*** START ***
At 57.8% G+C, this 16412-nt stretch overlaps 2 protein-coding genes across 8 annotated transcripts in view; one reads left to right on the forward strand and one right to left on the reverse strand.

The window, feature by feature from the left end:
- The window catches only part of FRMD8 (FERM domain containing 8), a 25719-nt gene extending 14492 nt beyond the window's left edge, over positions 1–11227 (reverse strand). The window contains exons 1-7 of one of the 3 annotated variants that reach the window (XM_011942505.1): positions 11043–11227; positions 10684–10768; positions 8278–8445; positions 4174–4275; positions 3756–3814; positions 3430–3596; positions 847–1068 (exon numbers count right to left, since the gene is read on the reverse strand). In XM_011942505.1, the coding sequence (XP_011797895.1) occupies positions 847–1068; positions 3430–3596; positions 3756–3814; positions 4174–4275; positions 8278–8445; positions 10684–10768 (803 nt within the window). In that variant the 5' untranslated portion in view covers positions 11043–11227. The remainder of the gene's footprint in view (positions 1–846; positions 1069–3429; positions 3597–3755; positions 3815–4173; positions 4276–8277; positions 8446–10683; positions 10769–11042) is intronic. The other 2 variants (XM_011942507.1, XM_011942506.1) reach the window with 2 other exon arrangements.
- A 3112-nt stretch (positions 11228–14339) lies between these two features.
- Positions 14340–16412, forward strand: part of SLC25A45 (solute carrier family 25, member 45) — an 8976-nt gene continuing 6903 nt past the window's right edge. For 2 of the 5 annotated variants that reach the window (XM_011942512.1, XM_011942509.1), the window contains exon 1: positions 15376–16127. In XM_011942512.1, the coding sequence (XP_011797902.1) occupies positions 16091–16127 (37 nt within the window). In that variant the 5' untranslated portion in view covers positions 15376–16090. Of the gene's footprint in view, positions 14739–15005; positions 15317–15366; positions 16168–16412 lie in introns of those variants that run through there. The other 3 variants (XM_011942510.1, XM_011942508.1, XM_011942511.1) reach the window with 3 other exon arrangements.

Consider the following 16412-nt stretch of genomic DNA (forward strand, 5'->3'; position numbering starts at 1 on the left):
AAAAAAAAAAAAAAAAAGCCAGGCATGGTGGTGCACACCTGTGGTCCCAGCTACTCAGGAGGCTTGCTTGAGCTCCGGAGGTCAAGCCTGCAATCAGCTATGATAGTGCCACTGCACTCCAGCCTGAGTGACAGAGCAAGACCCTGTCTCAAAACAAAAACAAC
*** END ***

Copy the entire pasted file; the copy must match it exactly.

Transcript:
At 57.8% G+C, this 16412-nt stretch overlaps 2 protein-coding genes across 8 annotated transcripts in view; one reads left to right on the forward strand and one right to left on the reverse strand.

The window, feature by feature from the left end:
- The window catches only part of FRMD8 (FERM domain containing 8), a 25719-nt gene extending 14492 nt beyond the window's left edge, over positions 1–11227 (reverse strand). The window contains exons 1-7 of one of the 3 annotated variants that reach the window (XM_011942505.1): positions 11043–11227; positions 10684–10768; positions 8278–8445; positions 4174–4275; positions 3756–3814; positions 3430–3596; positions 847–1068 (exon numbers count right to left, since the gene is read on the reverse strand). In XM_011942505.1, the coding sequence (XP_011797895.1) occupies positions 847–1068; positions 3430–3596; positions 3756–3814; positions 4174–4275; positions 8278–8445; positions 10684–10768 (803 nt within the window). In that variant the 5' untranslated portion in view covers positions 11043–11227. The remainder of the gene's footprint in view (positions 1–846; positions 1069–3429; positions 3597–3755; positions 3815–4173; positions 4276–8277; positions 8446–10683; positions 10769–11042) is intronic. The other 2 variants (XM_011942507.1, XM_011942506.1) reach the window with 2 other exon arrangements.
- A 3112-nt stretch (positions 11228–14339) lies between these two features.
- Positions 14340–16412, forward strand: part of SLC25A45 (solute carrier family 25, member 45) — an 8976-nt gene continuing 6903 nt past the window's right edge. For 2 of the 5 annotated variants that reach the window (XM_011942512.1, XM_011942509.1), the window contains exon 1: positions 15376–16127. In XM_011942512.1, the coding sequence (XP_011797902.1) occupies positions 16091–16127 (37 nt within the window). In that variant the 5' untranslated portion in view covers positions 15376–16090. Of the gene's footprint in view, positions 14739–15005; positions 15317–15366; positions 16168–16412 lie in introns of those variants that run through there. The other 3 variants (XM_011942510.1, XM_011942508.1, XM_011942511.1) reach the window with 3 other exon arrangements.

Consider the following 16412-nt stretch of genomic DNA (forward strand, 5'->3'; position numbering starts at 1 on the left):
AAAAAAAAAAAAAAAAAGCCAGGCATGGTGGTGCACACCTGTGGTCCCAGCTACTCAGGAGGCTTGCTTGAGCTCCGGAGGTCAAGCCTGCAATCAGCTATGATAGTGCCACTGCACTCCAGCCTGAGTGACAGAGCAAGACCCTGTCTCAAAACAAAAACAAC